Applying Reflective Pigment to the Dorsal Surface of Cattle to Reduce Heating by Sunlight
By Elsie J. McCoy and Steve J. Bartle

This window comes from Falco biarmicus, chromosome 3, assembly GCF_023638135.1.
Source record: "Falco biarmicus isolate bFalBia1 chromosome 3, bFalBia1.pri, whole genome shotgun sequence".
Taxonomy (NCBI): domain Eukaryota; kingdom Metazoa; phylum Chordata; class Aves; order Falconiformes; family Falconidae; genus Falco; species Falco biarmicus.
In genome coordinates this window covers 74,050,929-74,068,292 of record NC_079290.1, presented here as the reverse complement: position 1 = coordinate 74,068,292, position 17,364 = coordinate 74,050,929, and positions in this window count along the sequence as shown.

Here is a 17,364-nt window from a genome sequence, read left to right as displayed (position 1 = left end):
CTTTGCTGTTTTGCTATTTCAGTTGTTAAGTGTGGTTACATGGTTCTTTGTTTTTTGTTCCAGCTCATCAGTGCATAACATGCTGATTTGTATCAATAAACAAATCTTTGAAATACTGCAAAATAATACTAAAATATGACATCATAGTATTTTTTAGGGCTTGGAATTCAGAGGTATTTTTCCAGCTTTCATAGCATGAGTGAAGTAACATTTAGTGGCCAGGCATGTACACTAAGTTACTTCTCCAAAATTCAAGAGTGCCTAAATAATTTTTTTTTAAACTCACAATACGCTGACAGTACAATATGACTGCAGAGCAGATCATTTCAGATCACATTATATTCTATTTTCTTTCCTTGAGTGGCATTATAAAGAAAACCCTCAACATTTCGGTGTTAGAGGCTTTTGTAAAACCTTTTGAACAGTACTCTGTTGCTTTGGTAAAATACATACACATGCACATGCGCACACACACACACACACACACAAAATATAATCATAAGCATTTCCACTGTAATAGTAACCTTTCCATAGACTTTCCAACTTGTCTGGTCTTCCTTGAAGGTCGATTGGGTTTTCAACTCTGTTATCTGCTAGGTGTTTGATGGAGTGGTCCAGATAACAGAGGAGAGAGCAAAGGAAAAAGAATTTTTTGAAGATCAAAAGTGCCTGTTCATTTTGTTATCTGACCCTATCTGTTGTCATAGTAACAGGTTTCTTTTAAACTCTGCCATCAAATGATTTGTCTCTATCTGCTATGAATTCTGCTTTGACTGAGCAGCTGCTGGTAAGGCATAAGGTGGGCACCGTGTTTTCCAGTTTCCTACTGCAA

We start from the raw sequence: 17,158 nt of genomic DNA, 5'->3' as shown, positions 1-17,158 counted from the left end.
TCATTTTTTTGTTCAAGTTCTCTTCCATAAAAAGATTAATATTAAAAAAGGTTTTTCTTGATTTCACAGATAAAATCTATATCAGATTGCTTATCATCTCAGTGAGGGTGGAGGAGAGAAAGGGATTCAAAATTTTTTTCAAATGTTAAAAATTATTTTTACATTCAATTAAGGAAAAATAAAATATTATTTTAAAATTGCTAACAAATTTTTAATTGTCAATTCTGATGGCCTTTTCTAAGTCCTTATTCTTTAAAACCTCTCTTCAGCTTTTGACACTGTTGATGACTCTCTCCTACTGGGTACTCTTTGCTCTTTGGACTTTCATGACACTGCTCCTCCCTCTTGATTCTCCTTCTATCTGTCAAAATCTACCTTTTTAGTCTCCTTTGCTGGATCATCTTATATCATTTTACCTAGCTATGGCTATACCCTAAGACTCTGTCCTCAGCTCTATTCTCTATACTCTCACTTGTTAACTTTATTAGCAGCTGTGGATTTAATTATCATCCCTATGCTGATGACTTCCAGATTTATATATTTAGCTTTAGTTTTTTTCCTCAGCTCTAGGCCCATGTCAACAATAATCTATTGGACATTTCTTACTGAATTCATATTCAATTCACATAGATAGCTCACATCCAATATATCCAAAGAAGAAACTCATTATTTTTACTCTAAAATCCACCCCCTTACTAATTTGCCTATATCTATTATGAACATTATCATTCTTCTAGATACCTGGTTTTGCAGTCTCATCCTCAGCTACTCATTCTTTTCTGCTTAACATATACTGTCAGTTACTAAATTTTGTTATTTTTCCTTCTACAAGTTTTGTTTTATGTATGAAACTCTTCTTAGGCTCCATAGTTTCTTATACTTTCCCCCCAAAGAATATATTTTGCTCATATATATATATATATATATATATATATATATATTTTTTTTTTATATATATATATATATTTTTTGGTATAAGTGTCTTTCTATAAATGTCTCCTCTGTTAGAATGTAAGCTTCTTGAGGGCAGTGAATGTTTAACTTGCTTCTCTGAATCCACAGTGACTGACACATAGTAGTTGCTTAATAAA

Heat stress in feedlot cattle has serious animal welfare and economic implications. Documented feedlot cattle losses have exceeded 5,000 head in seven of the last 20 years, and non-death costs are estimated at five to 10 times greater than death losses (Mader, 2014). Environmental conditions including ambient temperature, humidity, wind, and solar radiation can affect heat load. Also, 75 to 77% of domestic beef cattle are black colored (Corah, 2016). The environmental and animal factors are difficult to control, especially in a cost effective manner. However, heat absorbed from solar radiation is addressed in nature through light colored hides and in buildings with white roofs. A question was asked – Would a reflective pigment on the hair coat reflect solar energy and help mitigate heat stress in colored feedlot cattle? The pigment titanium dioxide is highly reflective and chemically inert (Dupont, 2007). It is approved for use in feeds, food coloring, and sunscreens. The objective of this experiment was to determine if titanium oxide coatings reflect solar radiation from cattle and mitigate heat stress. Feedlot heifers (n = 30, 29 black and 1 red; 591 lb +/- 60.8 lb) were used to evaluate a reflective coating containing titanium dioxide. Heifers were randomly assigned to control or coated treatments. The coating was applied to the dorsal midline with an electronic airless sprayer except for the area over the shoulders, which served as a control. Vaginal thermometers attached to blank CIDRs were inserted into six heifers in each treatment to continuously record internal body temperature. Coatings and thermometers were applied from 10:00 to 11:00 am on a day with a high ambient temperature of 101° F and a temperature humidity index of 87.8. Starting at about 1:00 pm, reflectance surface in the major color zones from the dorsal were measured with a suspended modified digital camera. Hide surface temperature was measured with a suspended infrared thermal imaging sensor; adjacent panels of white, black, and grey provided reference temperatures. A sprinkler was turned on at about 2:30 pm because of severe heat stress in several cattle. Reflectance and hide surface temperature were compared between two areas of the same animal. Reflectance in the blue, green, and red color zones was found to be 5.7, 8.8, and 10.3 times greater (P < 0.001), respectively, for the coated areas (back) than the uncoated (shoulder) areas. Dorsal surface temperature averaged 102.3 and 108.3° F for coated and uncoated areas, respectively (P < 0.001). When a light wave strikes a surface, it can pass through, be reflected away from the surface, or be absorbed and converted to heat. As the amount of light that is reflected increases, the amount absorbed decreases. Reflectance values and hide surface temperatures suggest that solar energy was reflected rather than absorbed. Body temperatures were compared between coated and uncoated animals. Uncoated cattle had a 1.6° F greater (Fig.2; P < 0.01) body temperature increase than coated cattle over a two to three hour exposure to natural solar radiation, which suggests that heat stress was reduced in coated cattle. A reflective coating applied to the dorsal midline of feedlot cattle shows potential to decrease heat absorbed and reduce heat stress.
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